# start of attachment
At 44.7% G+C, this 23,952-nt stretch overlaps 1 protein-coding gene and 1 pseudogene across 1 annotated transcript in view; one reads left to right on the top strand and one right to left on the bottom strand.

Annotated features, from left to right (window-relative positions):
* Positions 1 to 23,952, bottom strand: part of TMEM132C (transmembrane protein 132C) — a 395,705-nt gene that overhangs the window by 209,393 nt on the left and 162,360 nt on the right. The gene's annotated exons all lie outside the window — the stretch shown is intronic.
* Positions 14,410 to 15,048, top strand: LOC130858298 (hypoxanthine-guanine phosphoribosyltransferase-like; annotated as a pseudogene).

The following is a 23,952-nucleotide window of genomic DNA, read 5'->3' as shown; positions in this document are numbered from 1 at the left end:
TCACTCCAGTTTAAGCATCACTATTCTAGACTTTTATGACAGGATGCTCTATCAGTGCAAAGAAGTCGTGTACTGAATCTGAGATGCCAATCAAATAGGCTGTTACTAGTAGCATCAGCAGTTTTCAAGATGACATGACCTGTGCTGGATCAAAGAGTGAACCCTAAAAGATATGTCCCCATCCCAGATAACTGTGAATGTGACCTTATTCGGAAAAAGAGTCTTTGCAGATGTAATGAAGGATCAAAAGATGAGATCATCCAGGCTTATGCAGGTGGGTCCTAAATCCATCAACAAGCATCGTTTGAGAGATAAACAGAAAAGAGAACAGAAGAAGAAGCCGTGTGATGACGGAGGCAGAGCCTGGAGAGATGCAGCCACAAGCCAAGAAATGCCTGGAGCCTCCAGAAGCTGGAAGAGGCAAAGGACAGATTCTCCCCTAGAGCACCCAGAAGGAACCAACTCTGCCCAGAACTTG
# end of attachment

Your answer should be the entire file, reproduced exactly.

At 44.7% G+C, this 23,952-nt stretch overlaps 1 protein-coding gene and 1 pseudogene across 1 annotated transcript in view; one reads left to right on the top strand and one right to left on the bottom strand.

Annotated features, from left to right (window-relative positions):
* Positions 1 to 23,952, bottom strand: part of TMEM132C (transmembrane protein 132C) — a 395,705-nt gene that overhangs the window by 209,393 nt on the left and 162,360 nt on the right. The gene's annotated exons all lie outside the window — the stretch shown is intronic.
* Positions 14,410 to 15,048, top strand: LOC130858298 (hypoxanthine-guanine phosphoribosyltransferase-like; annotated as a pseudogene).

The following is a 23,952-nucleotide window of genomic DNA, read 5'->3' as shown; positions in this document are numbered from 1 at the left end:
TCACTCCAGTTTAAGCATCACTATTCTAGACTTTTATGACAGGATGCTCTATCAGTGCAAAGAAGTCGTGTACTGAATCTGAGATGCCAATCAAATAGGCTGTTACTAGTAGCATCAGCAGTTTTCAAGATGACATGACCTGTGCTGGATCAAAGAGTGAACCCTAAAAGATATGTCCCCATCCCAGATAACTGTGAATGTGACCTTATTCGGAAAAAGAGTCTTTGCAGATGTAATGAAGGATCAAAAGATGAGATCATCCAGGCTTATGCAGGTGGGTCCTAAATCCATCAACAAGCATCGTTTGAGAGATAAACAGAAAAGAGAACAGAAGAAGAAGCCGTGTGATGACGGAGGCAGAGCCTGGAGAGATGCAGCCACAAGCCAAGAAATGCCTGGAGCCTCCAGAAGCTGGAAGAGGCAAAGGACAGATTCTCCCCTAGAGCACCCAGAAGGAACCAACTCTGCCCAGAACTTG